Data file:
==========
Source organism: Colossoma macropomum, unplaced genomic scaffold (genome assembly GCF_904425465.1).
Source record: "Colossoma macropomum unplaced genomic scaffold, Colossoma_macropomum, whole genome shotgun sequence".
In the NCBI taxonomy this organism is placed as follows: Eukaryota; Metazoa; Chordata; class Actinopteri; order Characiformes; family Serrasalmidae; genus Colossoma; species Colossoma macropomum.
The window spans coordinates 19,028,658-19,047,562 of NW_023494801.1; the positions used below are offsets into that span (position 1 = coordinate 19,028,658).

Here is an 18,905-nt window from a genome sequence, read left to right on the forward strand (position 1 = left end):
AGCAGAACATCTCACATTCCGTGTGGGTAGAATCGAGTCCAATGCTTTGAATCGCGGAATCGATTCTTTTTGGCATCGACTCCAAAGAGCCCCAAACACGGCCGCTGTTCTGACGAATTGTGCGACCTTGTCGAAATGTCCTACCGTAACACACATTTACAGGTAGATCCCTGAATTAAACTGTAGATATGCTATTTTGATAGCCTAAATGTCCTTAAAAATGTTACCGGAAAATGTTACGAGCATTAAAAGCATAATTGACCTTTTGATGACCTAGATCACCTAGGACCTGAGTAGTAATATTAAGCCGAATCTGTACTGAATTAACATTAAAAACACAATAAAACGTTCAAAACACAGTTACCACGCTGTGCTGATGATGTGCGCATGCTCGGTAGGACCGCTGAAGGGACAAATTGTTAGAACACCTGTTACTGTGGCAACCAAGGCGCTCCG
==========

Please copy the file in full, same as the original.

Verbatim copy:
Source organism: Colossoma macropomum, unplaced genomic scaffold (genome assembly GCF_904425465.1).
Source record: "Colossoma macropomum unplaced genomic scaffold, Colossoma_macropomum, whole genome shotgun sequence".
In the NCBI taxonomy this organism is placed as follows: Eukaryota; Metazoa; Chordata; class Actinopteri; order Characiformes; family Serrasalmidae; genus Colossoma; species Colossoma macropomum.
The window spans coordinates 19,028,658-19,047,562 of NW_023494801.1; the positions used below are offsets into that span (position 1 = coordinate 19,028,658).

Here is an 18,905-nt window from a genome sequence, read left to right on the forward strand (position 1 = left end):
AGCAGAACATCTCACATTCCGTGTGGGTAGAATCGAGTCCAATGCTTTGAATCGCGGAATCGATTCTTTTTGGCATCGACTCCAAAGAGCCCCAAACACGGCCGCTGTTCTGACGAATTGTGCGACCTTGTCGAAATGTCCTACCGTAACACACATTTACAGGTAGATCCCTGAATTAAACTGTAGATATGCTATTTTGATAGCCTAAATGTCCTTAAAAATGTTACCGGAAAATGTTACGAGCATTAAAAGCATAATTGACCTTTTGATGACCTAGATCACCTAGGACCTGAGTAGTAATATTAAGCCGAATCTGTACTGAATTAACATTAAAAACACAATAAAACGTTCAAAACACAGTTACCACGCTGTGCTGATGATGTGCGCATGCTCGGTAGGACCGCTGAAGGGACAAATTGTTAGAACACCTGTTACTGTGGCAACCAAGGCGCTCCG